M1 Q3 profit down 20 percent on handset subsidies

M1 Q3 profit down 20 percent on handset subsidies

Summary: Singapore telco's net profit drops to US$27 million, but sees boost from 4G rollout to subscriber base and revenue, and expects fourth quarter to be better.

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Singapore's smallest telco M1 has posted a 19.5 percent dip in its net profit for its third quarter at S$33.1 million (US$27 million), which it has blamed on higher handset subsidies.

In a statement Monday, the company said operating revenue for the three months ended September rose 4 percent to S$254.7 million (US$208.5 million). Free cash flow in the third quarter rose 56 percent to $83 million (US$67 million).

The bottomline was dragged down mainly by a rise in handset costs of about S$83 million (US$67 million)--up 22 percent from the same period last year. The quarter saw the launch of smartphones such as Apple's iPhone 5 in September, and Samsung's S3 close to the start of June.

profit margins dipping
Q3 results (source: M1 presentation slides)

 

During the third quarter, M1 added 24,000 customers to bring its total mobile customer base to 2.059 million. It also reduced monthly postpaid churn improved to 1.2 percent from 1.3 percent in the preceding quarter.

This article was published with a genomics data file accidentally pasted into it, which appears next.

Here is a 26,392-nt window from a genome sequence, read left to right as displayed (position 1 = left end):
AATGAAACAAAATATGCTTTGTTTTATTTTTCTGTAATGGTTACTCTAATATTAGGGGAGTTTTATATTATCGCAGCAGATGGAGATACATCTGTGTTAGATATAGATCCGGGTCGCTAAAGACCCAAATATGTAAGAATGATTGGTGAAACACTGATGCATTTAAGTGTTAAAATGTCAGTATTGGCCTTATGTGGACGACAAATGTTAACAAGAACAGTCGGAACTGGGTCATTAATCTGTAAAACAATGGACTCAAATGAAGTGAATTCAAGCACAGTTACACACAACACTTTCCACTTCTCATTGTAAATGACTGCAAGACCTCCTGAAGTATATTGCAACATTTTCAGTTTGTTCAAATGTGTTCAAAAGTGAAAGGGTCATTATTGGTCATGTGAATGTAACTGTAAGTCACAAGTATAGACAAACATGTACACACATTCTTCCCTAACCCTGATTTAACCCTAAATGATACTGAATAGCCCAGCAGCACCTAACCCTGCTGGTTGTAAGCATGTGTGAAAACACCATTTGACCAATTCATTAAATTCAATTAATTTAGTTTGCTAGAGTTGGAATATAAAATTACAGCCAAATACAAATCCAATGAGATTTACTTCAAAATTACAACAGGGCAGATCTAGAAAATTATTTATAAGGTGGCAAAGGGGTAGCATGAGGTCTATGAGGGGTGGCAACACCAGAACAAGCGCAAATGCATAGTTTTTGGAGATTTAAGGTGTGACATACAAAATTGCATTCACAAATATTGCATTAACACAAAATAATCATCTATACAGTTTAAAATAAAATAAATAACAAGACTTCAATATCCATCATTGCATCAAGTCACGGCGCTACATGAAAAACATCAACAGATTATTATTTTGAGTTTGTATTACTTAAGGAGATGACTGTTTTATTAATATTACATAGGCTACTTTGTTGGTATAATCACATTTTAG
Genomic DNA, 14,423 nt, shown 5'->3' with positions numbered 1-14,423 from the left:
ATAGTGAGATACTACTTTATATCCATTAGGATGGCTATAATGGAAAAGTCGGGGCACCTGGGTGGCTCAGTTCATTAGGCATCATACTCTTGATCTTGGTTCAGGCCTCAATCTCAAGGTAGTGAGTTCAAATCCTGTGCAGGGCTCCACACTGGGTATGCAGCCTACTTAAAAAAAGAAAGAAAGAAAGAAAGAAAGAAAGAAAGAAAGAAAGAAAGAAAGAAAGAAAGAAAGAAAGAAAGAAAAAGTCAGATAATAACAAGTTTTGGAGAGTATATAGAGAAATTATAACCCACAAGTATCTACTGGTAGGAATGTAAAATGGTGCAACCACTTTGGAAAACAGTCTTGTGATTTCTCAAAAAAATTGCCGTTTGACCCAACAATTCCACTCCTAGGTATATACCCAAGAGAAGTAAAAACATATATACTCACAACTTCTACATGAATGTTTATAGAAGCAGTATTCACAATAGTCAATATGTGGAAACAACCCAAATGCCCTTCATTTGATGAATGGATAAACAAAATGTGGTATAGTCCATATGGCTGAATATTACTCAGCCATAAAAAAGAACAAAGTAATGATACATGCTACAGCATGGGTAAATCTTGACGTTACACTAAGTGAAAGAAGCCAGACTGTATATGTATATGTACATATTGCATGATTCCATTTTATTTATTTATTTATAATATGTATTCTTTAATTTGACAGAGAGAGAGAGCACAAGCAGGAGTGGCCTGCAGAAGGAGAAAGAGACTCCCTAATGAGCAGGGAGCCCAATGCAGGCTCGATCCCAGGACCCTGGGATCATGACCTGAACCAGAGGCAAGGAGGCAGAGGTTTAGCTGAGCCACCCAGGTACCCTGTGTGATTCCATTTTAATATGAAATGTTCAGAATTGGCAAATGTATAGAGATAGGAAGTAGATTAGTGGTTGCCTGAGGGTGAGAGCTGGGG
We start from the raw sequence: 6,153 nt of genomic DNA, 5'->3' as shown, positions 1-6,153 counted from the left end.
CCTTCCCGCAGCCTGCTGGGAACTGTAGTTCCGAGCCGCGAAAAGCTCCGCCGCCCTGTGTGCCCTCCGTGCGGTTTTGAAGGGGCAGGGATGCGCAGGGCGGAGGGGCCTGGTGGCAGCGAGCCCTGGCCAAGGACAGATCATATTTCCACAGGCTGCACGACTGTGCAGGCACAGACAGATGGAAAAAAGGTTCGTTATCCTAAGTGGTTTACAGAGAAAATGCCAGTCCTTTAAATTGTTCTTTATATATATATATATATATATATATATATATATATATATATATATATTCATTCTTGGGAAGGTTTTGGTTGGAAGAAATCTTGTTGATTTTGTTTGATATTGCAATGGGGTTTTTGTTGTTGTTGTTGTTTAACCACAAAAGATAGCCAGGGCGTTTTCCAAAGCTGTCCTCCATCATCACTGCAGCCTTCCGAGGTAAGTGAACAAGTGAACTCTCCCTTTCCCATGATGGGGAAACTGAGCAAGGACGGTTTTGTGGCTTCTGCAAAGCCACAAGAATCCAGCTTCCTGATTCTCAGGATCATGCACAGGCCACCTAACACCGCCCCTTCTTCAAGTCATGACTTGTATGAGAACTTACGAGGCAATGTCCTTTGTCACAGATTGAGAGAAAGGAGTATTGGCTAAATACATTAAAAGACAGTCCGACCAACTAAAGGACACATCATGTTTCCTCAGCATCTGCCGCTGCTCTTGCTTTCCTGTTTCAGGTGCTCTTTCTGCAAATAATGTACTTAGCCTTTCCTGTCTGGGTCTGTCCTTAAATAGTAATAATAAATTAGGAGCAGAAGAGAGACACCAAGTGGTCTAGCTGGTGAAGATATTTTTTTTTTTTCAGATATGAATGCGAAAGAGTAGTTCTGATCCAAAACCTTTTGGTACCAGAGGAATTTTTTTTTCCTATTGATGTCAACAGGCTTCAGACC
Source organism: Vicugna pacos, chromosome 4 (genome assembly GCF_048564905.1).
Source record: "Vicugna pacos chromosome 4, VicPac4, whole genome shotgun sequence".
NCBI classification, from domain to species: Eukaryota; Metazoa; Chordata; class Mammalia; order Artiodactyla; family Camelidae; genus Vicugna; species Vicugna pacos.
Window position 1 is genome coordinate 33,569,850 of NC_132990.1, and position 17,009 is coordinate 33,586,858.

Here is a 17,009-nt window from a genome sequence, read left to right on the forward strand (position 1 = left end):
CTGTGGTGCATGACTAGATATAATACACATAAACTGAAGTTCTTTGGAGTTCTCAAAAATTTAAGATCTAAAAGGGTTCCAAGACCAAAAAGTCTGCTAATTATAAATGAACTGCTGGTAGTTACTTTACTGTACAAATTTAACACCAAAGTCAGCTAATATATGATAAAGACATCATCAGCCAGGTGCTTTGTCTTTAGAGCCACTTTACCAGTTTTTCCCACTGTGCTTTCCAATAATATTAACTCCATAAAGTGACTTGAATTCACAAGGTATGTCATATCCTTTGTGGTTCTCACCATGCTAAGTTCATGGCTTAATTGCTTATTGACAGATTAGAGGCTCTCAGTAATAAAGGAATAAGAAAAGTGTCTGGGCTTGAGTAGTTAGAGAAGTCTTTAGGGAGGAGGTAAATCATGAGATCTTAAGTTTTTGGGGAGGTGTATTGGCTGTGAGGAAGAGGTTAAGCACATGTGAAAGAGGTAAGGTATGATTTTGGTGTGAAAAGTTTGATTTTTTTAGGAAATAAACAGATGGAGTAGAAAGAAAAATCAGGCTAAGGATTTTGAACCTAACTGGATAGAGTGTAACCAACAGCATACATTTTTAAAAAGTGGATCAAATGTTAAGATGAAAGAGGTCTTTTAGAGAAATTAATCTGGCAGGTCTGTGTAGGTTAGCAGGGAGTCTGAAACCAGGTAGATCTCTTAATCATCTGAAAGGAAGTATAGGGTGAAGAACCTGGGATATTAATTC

The quarter also saw M1 become the first operator in South East Asia to launch a nationwide 4G service in September, which M1 said had "very strong take-up of 4G handsets on our new smartphone plans".

"Based on current economic outlook and barring unforeseen circumstances, the fourth quarter performance is likely to improve over the previous quarter," noted Karen Kooi, CEO of M1. The telco had in July also blamed handset subsidies for poorer first half results.

M1 has a marketshare of 25.9 percent as of August, said the company. It is the first local telco to announce its results, and could be an indicator of what could be in store for rivals SingTel and StarHub in their upcoming earnings announcement.

 

Topics: Tech Industry, Networking, Telcos, Singapore

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Loves caption contests, leisurely strolls along supermarket aisles and watching How It's Made. Ryan has covered finance, politics, tech and sports for TV, radio and print. He is also co-author of best seller "Profit from the Panic". Ryan is an editor at ZDNet's Asia/Singapore office.

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